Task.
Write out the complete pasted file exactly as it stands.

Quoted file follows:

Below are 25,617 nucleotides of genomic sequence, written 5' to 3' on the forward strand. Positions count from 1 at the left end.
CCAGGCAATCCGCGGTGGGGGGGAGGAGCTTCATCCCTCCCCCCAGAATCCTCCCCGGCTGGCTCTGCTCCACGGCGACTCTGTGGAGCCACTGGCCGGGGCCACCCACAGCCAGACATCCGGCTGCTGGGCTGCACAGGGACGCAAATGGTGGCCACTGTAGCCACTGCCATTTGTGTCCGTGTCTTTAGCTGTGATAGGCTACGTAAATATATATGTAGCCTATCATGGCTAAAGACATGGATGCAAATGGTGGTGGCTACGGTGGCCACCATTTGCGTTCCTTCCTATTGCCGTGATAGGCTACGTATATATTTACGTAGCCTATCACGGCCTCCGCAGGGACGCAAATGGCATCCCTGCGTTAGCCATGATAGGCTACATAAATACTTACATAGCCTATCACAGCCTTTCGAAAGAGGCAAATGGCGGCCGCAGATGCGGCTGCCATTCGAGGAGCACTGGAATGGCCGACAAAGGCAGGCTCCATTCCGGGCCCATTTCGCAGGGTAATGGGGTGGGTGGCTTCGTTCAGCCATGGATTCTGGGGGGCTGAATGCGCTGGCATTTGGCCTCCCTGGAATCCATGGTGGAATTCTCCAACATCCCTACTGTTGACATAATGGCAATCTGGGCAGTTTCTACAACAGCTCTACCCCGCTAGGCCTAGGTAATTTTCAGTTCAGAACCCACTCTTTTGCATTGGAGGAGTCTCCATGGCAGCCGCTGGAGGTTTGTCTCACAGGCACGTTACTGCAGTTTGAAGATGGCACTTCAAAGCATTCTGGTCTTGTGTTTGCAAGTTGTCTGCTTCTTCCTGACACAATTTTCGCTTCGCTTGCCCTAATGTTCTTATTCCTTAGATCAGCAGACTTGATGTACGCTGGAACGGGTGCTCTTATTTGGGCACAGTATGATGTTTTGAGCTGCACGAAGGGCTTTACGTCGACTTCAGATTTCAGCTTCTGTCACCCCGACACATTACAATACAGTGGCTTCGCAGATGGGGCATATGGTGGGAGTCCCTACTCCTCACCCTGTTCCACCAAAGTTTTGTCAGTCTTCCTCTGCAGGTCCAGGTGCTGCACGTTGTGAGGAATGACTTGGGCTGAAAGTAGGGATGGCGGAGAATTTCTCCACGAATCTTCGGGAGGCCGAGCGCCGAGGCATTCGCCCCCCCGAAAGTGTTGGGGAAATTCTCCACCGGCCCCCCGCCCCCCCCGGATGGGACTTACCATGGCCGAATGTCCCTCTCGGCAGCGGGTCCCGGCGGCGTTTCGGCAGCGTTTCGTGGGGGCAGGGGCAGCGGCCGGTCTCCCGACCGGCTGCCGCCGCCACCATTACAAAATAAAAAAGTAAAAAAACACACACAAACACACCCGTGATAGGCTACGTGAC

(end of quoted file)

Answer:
Below are 25,617 nucleotides of genomic sequence, written 5' to 3' on the forward strand. Positions count from 1 at the left end.
CCAGGCAATCCGCGGTGGGGGGGAGGAGCTTCATCCCTCCCCCCAGAATCCTCCCCGGCTGGCTCTGCTCCACGGCGACTCTGTGGAGCCACTGGCCGGGGCCACCCACAGCCAGACATCCGGCTGCTGGGCTGCACAGGGACGCAAATGGTGGCCACTGTAGCCACTGCCATTTGTGTCCGTGTCTTTAGCTGTGATAGGCTACGTAAATATATATGTAGCCTATCATGGCTAAAGACATGGATGCAAATGGTGGTGGCTACGGTGGCCACCATTTGCGTTCCTTCCTATTGCCGTGATAGGCTACGTATATATTTACGTAGCCTATCACGGCCTCCGCAGGGACGCAAATGGCATCCCTGCGTTAGCCATGATAGGCTACATAAATACTTACATAGCCTATCACAGCCTTTCGAAAGAGGCAAATGGCGGCCGCAGATGCGGCTGCCATTCGAGGAGCACTGGAATGGCCGACAAAGGCAGGCTCCATTCCGGGCCCATTTCGCAGGGTAATGGGGTGGGTGGCTTCGTTCAGCCATGGATTCTGGGGGGCTGAATGCGCTGGCATTTGGCCTCCCTGGAATCCATGGTGGAATTCTCCAACATCCCTACTGTTGACATAATGGCAATCTGGGCAGTTTCTACAACAGCTCTACCCCGCTAGGCCTAGGTAATTTTCAGTTCAGAACCCACTCTTTTGCATTGGAGGAGTCTCCATGGCAGCCGCTGGAGGTTTGTCTCACAGGCACGTTACTGCAGTTTGAAGATGGCACTTCAAAGCATTCTGGTCTTGTGTTTGCAAGTTGTCTGCTTCTTCCTGACACAATTTTCGCTTCGCTTGCCCTAATGTTCTTATTCCTTAGATCAGCAGACTTGATGTACGCTGGAACGGGTGCTCTTATTTGGGCACAGTATGATGTTTTGAGCTGCACGAAGGGCTTTACGTCGACTTCAGATTTCAGCTTCTGTCACCCCGACACATTACAATACAGTGGCTTCGCAGATGGGGCATATGGTGGGAGTCCCTACTCCTCACCCTGTTCCACCAAAGTTTTGTCAGTCTTCCTCTGCAGGTCCAGGTGCTGCACGTTGTGAGGAATGACTTGGGCTGAAAGTAGGGATGGCGGAGAATTTCTCCACGAATCTTCGGGAGGCCGAGCGCCGAGGCATTCGCCCCCCCGAAAGTGTTGGGGAAATTCTCCACCGGCCCCCCGCCCCCCCCGGATGGGACTTACCATGGCCGAATGTCCCTCTCGGCAGCGGGTCCCGGCGGCGTTTCGGCAGCGTTTCGTGGGGGCAGGGGCAGCGGCCGGTCTCCCGACCGGCTGCCGCCGCCACCATTACAAAATAAAAAAGTAAAAAAACACACACAAACACACCCGTGATAGGCTACGTGAC